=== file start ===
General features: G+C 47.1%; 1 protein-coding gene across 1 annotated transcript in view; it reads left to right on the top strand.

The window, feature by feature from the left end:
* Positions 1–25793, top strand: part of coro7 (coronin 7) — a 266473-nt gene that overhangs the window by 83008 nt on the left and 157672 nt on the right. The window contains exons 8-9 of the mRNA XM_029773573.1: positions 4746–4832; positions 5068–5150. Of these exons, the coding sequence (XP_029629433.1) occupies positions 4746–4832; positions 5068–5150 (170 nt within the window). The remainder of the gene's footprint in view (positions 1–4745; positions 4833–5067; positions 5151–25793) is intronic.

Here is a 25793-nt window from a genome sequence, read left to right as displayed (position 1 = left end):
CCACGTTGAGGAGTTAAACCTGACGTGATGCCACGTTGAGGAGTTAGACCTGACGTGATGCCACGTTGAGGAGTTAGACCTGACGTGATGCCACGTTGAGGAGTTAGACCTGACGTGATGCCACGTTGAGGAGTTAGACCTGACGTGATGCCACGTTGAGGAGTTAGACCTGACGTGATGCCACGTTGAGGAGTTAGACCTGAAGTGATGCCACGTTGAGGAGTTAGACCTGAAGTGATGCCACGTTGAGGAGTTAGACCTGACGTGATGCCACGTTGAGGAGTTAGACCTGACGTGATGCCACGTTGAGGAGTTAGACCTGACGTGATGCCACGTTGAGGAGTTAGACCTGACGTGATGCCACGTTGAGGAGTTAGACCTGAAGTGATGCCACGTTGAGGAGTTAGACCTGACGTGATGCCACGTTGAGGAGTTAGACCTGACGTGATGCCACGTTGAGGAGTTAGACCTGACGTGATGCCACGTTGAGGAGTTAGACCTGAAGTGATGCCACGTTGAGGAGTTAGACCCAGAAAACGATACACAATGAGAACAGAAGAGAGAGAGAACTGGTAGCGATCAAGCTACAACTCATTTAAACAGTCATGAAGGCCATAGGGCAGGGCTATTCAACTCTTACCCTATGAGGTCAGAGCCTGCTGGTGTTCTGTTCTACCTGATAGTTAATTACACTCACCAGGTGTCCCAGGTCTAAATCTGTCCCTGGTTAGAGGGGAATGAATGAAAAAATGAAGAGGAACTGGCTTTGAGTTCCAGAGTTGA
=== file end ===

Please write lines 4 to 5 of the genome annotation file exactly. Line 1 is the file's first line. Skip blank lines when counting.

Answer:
Here is a 25793-nt window from a genome sequence, read left to right as displayed (position 1 = left end):
CCACGTTGAGGAGTTAAACCTGACGTGATGCCACGTTGAGGAGTTAGACCTGACGTGATGCCACGTTGAGGAGTTAGACCTGACGTGATGCCACGTTGAGGAGTTAGACCTGACGTGATGCCACGTTGAGGAGTTAGACCTGACGTGATGCCACGTTGAGGAGTTAGACCTGACGTGATGCCACGTTGAGGAGTTAGACCTGAAGTGATGCCACGTTGAGGAGTTAGACCTGAAGTGATGCCACGTTGAGGAGTTAGACCTGACGTGATGCCACGTTGAGGAGTTAGACCTGACGTGATGCCACGTTGAGGAGTTAGACCTGACGTGATGCCACGTTGAGGAGTTAGACCTGACGTGATGCCACGTTGAGGAGTTAGACCTGAAGTGATGCCACGTTGAGGAGTTAGACCTGACGTGATGCCACGTTGAGGAGTTAGACCTGACGTGATGCCACGTTGAGGAGTTAGACCTGACGTGATGCCACGTTGAGGAGTTAGACCTGAAGTGATGCCACGTTGAGGAGTTAGACCCAGAAAACGATACACAATGAGAACAGAAGAGAGAGAGAACTGGTAGCGATCAAGCTACAACTCATTTAAACAGTCATGAAGGCCATAGGGCAGGGCTATTCAACTCTTACCCTATGAGGTCAGAGCCTGCTGGTGTTCTGTTCTACCTGATAGTTAATTACACTCACCAGGTGTCCCAGGTCTAAATCTGTCCCTGGTTAGAGGGGAATGAATGAAAAAATGAAGAGGAACTGGCTTTGAGTTCCAGAGTTGA